NEW YORK – As authorities investigate the Sept. 11 terrorist acts in New York and Washington, Americans should resist jumping to conclusions about the perpetrators.
In particular, they must resist stereotyping Muslims, United Methodist leaders say, despite the suspicion that is being directed at the terrorist organization of billionaire Osama bin Laden.
“My feel is that it is almost dishonorable for us to attempt to guess who the perpetrators are at this time because it has caused such harm when we have done that in the past,” said the Rev. Bruce Robbins, top staff executive of the United Methodist Commission on Christian Unity and Interreligious Concerns. “There’ll be time enough to lay blame and deal with the consequences of possible interreligious and interethnic answers that come out.”
Muslim Americans. Although law enforcement officials haven’t accused anyone, bin Laden has emerged as the prime suspect. If he is the culprit, his culpability would likely cast suspicion on all Muslims in the minds of many Americans.
Muslims, however, are an integral part of American society and a positive presence in communities across the nation. They worship the same God of Abraham, Moses and Jesus, Robbins said.
“Readers need to know that Muslims are nearly all faithful people of one of the great religious traditions of the world and to take care not to stereotype any living faith community,” Robbins said.
Racist reaction. Bishop Fritz Mutti, leader of the United Methodist Church’s Kansas Area, added that jumping to conclusions about the perpetrators could also be a racist reaction. Mutti advised that people be cautious, wait for more information and pray.
“One thing for us to remember is the role of the church,” Robbins said, “that we’re called to be agents of reconciliation, and this is clearly a time when compassion and reconciliation are so important and outreach to communities across the country that are threatened by the quick judgments and stereotyping that take place.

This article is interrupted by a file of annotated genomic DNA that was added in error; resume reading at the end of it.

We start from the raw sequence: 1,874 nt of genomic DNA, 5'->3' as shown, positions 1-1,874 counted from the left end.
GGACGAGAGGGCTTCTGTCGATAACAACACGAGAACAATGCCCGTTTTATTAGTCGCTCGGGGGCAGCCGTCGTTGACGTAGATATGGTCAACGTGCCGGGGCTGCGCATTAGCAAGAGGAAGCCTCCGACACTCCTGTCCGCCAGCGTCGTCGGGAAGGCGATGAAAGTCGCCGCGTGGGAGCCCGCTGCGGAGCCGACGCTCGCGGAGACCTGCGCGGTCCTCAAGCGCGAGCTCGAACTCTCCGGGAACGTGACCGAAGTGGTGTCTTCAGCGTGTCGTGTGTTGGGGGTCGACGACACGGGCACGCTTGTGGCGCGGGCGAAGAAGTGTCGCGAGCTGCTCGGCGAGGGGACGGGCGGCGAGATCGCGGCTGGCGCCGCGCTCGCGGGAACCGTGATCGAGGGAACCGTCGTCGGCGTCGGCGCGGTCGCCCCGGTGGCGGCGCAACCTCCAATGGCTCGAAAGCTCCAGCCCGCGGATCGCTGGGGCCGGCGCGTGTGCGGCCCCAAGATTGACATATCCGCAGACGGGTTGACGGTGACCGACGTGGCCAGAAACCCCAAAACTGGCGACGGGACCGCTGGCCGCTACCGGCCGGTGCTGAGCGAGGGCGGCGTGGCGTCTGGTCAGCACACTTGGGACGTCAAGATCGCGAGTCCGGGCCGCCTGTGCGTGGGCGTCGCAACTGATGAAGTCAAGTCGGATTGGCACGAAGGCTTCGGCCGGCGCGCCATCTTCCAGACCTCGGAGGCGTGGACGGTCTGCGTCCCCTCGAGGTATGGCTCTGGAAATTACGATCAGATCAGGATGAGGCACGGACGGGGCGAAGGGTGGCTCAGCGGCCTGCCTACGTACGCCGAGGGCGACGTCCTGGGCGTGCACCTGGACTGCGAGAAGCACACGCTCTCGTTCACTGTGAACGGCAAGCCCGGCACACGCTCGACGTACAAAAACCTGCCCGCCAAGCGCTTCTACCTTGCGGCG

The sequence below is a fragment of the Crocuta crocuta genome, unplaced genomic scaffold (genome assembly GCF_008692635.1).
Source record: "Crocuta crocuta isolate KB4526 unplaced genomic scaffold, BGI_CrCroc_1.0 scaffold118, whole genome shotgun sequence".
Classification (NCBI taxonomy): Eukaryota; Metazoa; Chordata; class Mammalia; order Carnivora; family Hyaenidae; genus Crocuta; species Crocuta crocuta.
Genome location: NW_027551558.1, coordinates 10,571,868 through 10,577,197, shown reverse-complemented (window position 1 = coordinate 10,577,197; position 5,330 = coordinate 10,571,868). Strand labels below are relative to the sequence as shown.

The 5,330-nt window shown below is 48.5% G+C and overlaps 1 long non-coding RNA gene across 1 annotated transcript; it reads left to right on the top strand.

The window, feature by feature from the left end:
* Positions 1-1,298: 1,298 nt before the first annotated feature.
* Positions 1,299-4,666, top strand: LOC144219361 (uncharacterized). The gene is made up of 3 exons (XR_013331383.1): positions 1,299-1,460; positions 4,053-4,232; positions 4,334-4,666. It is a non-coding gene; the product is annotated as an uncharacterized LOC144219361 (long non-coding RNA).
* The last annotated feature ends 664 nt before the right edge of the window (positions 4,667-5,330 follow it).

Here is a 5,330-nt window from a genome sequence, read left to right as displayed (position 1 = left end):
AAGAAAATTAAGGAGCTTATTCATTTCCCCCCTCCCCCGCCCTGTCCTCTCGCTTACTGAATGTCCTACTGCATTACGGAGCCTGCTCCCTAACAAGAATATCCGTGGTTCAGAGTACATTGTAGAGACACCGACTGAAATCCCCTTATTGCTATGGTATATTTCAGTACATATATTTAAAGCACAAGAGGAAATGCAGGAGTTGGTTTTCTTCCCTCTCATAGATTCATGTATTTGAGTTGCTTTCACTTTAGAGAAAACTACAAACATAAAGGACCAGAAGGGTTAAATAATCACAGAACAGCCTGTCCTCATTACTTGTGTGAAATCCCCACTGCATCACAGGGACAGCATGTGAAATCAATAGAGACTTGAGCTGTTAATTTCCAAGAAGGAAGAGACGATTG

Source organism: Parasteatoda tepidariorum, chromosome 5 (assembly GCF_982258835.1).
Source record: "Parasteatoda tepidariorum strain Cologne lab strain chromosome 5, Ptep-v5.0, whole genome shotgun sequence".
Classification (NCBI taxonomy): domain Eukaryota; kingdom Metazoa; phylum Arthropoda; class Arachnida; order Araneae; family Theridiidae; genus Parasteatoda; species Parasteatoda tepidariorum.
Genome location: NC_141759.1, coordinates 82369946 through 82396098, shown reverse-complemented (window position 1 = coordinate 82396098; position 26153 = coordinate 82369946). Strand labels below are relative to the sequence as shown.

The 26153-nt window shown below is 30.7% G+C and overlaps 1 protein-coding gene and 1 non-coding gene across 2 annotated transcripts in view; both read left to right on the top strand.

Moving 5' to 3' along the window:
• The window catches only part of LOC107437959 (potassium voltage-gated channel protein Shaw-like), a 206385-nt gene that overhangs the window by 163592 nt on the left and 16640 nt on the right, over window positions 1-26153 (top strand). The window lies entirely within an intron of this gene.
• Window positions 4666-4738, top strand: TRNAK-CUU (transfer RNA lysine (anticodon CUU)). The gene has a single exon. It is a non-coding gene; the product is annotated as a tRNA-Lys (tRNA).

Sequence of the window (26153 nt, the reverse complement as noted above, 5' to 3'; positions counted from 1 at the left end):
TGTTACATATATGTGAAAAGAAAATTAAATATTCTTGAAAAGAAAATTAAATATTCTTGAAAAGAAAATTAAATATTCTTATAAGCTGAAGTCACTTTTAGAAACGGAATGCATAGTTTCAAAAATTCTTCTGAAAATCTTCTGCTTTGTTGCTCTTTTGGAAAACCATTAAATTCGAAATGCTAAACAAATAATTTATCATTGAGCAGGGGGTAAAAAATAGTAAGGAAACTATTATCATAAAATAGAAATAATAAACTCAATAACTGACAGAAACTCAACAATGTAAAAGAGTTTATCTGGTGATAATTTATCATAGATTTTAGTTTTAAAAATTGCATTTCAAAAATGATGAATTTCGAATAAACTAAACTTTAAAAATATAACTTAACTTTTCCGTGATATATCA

“I would encourage people to connect with their Muslim counterparts especially to express support in the face of the kind of blame that so quickly gets labeled against anybody who’s Muslim.”
Robbins noted that statements of compassion have come from religious leaders across the world, including Muslims.
“It’s difficult to find ways to forgive the perpetrators at this time, but it is important for us to try to seek explanation as well and understanding,” Robbins said.
Mutti drew a distinction between justice and retribution. “To me, retribution sounds like we might act before we have all the information; it sounds more like vigilante justice.”
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Basic points about Arabs, Muslims
NEW YORK – With Osama bin Laden emerging as a leading suspect in the Sept. 11 terrorist attacks on America, understanding some key points about Islam and the Middle East becomes increasingly important.
Muslims are followers of Islam, one of the three Abrahamic faiths, along with Christianity and Judaism. Islam has members around the world and, like Christianity, most of its members are peaceful, law-abiding citizens who worship a God of love. Also like Christianity, it has a relatively small number of militant extremists.
The largest Islamic country in the world is Indonesia, notes the Rev. Bruce Robbins, top staff executive of the United Methodist Commission on Christian Unity and Interreligious Concerns. “It’s very important to realize that not all Muslims are Arabic.”
Arabs are a Semitic people most highly concentrated in the Middle East but also extending beyond that region. They have influenced the development of Western and Eastern civilization profoundly throughout history, in diverse areas such as the sciences and the arts.
Not all Arabs are Muslims, just as not all European Americans or African Americans are Christians.
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